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Privacy Fence

Post in 'DIY and General non-hearth advice' started by titan, May 14, 2007.

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  1. titan

    titan Minister of Fire

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    Well, within a week or two, I'm fenceing in the backyard to keep 2 small kids in,roaming-lawn-fertilizing dogs out, and the neighbors guessing as to what I'm up to.As of now I plan on doing a 6' high alternating board on board design(no"bad" side)with my 4x4 posts@ 8' centers.What I'm unsure of is the best way to support the 4x4's;I know sauna tubes work well but I thought I might be able to just bore 3'deep holes 5" in diameter then back fill with a quick-drying mortar after dropping the posts in place.Any suggestions?

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  2. wg_bent

    wg_bent Minister of Fire

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    I just finished a 165' of stockade fencing. This was easy. 5' hole isn't big enough to sink a 4x4. Think about the corner to corner size of a 4x4.
    I dug 8" holes with a post hole digger, roughly 2' deep. Put the post in the hole, and make plumb using 2 supports. fill the hole about 1/2 with water and pour in 2 bags of Quikrete, add water as needed. This is actually the directions on the back of the Quikrete bag. Don't use tubes for posts. WAY too much work and probably not as secure for the application.
  3. webbie

    webbie Seasoned Moderator Staff Member

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    I built my own rear yard fence like that - board on board - and I used cedar (to match the boards) and used a plain post hole digger and the posts are about 2.5 feet in the ground. Cement is not needed if your ground is tight and you tamp around them well, but if you want them to be really solid, put them in, pack about 1 foot of dirt, then pour the rest with concrete (bag mix) - leaving it below ground level so you can cover it with a couple inches of dirt so that the concrete does not show.

    I'll dig around and see if I have any pics of our rear fence.

    (bad pic, but here it is)

    I used all cedar, since it is in contact with ground and I wanted it to last. These are on 6 foot centers cause that worked out for me - I just used these on either end, and then a cheapo picket in the rear - because I only needed the privacy on the ends (woods in rear)

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  4. titan

    titan Minister of Fire

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    Thanks for the info guys;now the work begins......
  5. eernest4

    eernest4 New Member

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    i like the idea of digging 3 ft hole and inserting 4x4 , then 1 ft of dirt to keep it verticle on plum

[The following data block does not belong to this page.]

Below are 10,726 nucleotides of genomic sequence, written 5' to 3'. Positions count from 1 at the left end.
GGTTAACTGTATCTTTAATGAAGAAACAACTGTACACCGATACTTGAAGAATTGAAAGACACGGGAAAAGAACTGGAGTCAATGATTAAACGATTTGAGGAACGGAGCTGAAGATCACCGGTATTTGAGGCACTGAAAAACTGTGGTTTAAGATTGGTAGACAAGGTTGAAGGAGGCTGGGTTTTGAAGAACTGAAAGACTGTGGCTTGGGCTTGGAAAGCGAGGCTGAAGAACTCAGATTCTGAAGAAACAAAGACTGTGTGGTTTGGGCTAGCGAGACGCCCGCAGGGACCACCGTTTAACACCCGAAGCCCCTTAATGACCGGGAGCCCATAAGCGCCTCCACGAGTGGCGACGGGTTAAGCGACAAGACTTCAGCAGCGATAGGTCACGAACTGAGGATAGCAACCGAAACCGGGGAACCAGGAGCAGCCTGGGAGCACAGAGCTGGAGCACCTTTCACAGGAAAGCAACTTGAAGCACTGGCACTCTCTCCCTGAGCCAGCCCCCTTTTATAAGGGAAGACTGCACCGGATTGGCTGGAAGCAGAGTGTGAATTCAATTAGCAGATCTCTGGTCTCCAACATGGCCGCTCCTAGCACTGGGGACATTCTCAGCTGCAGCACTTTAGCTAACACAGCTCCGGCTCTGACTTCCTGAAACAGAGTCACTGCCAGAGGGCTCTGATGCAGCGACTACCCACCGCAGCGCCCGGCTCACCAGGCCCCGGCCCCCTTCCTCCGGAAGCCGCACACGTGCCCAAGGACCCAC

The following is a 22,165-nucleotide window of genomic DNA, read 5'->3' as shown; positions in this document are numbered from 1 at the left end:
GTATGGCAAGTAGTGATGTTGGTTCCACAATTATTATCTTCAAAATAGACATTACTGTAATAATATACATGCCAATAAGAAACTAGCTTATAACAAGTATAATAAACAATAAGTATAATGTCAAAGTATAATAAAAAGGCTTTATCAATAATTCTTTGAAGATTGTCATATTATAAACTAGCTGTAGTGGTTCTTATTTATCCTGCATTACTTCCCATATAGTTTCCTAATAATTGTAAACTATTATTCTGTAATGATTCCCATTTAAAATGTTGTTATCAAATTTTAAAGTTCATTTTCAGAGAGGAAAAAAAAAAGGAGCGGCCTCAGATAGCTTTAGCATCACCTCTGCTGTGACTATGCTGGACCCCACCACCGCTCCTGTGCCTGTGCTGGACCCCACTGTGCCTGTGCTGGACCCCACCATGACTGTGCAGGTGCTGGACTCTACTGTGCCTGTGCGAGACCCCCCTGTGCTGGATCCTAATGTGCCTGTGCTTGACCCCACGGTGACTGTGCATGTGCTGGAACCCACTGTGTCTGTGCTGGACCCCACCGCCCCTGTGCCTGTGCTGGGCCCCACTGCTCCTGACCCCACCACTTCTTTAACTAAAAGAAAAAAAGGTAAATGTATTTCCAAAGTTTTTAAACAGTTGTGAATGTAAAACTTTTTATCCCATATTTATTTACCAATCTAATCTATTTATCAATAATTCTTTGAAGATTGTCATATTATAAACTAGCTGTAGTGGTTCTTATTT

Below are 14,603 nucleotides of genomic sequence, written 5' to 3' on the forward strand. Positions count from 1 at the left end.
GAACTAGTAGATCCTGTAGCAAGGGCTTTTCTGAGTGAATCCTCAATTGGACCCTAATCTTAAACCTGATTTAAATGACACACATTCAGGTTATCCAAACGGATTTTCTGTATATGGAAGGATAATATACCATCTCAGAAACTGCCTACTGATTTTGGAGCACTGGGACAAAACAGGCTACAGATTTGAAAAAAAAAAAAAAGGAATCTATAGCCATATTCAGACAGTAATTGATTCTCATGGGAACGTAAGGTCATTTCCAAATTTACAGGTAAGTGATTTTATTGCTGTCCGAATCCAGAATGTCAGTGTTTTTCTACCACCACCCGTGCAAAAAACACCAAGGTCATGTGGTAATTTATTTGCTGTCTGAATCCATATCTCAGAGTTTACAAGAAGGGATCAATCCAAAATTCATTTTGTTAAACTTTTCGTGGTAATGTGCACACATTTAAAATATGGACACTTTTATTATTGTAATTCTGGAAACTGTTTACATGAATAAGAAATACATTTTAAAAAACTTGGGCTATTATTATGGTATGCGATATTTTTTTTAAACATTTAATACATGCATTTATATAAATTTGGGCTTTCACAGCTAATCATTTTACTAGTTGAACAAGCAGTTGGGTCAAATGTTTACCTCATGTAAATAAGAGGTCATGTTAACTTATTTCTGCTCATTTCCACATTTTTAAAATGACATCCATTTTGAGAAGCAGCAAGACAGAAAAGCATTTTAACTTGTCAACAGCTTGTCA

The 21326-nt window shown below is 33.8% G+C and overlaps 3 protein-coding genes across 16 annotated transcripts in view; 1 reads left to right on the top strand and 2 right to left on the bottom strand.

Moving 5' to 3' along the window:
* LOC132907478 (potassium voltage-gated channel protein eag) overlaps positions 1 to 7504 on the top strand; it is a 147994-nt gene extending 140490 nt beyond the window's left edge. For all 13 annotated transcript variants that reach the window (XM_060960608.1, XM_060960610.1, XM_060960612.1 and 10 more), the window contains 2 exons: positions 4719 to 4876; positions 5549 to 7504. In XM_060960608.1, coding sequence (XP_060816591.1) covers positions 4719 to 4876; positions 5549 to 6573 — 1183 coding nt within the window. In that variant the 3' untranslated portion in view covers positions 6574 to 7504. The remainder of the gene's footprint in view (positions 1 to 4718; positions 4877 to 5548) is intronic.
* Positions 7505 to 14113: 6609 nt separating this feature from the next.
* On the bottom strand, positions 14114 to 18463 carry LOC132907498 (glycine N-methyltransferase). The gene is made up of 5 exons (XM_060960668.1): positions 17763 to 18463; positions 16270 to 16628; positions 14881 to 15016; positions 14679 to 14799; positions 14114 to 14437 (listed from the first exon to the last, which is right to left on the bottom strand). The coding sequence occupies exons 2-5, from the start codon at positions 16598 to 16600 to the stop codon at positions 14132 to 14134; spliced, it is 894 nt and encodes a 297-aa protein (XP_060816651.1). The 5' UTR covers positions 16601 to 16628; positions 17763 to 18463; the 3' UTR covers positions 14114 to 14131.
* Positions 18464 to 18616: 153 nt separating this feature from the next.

& then 2 ft of dry cement mix & then water.

    But , Im lazy & my yard is full of rocks under the top soil.

    so, my answer is to only dig down 18 inches with a 6 inch or 7 inch dia. hole and wedge in some rocks to keep the 4x4 verticle, then either dry cement & then water or mixed cement.

    one advantage of only a 18 inch deep hole is its deep enough to hold the pole and leaves you
    with a 6 ft 4in upright to attach the roof of a 8x8 shed to, just in case your making a wood shed
    out of stockade fencing for walls.

    second advantage of an 18 in hole is it dont take so long to dig and your not so tired when its dug .

    third advantage is you dont need so much cement.

    Anyways, it works for me. I have not had any poles fall down in the 4 years since i installed the first one, despite considerable rain fall.

    hey , keep digging 3 ft deep holes, its not my back thats hurting from 2 much digging and im not paying for the extra cement or buying 12 ft long 4x4 at double the price.

    But your deep holes are twice as strong, 2 give credit where credit is due.

    for me strong enough is good enough because im not biulding a bridge over the missippi river. :p
  6. babalu87

    babalu87 New Member

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    Some of you guys dont know how easy you have it.
    I dug out the holes for the posts of my deck and it took forever. I cant stick a piece of re-bar in the ground around here without hitting rocks/boulders. I swear a friggin glacier full of stone went right over my property, I couldnt put up a fence on a bet.
  7. titan

    titan Minister of Fire

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    True enough Bab, I seem to live on bedrock with roughly 6" of soil on top of it.When starting my fence I rented a Hydraulic post hole auger with 6" auger and bored 88 holes to a depth of 3'.Took me 2 days and near killed me,although the machine came out on the worst end of it.The fence looks good though,and it's not going anywhere.....at least that's what I keep telling myself.
  8. Highbeam

    Highbeam Minister of Fire

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    I set 32 4x4 posts this last weekend to support 200 feet of ranch style horizontal board fence. I rented a post hole auger, the 2 man style that is great for bruising the left legs. It worked pretty well except for when it would grab a rock or deflect off of a rock and drift out of line with the other holes.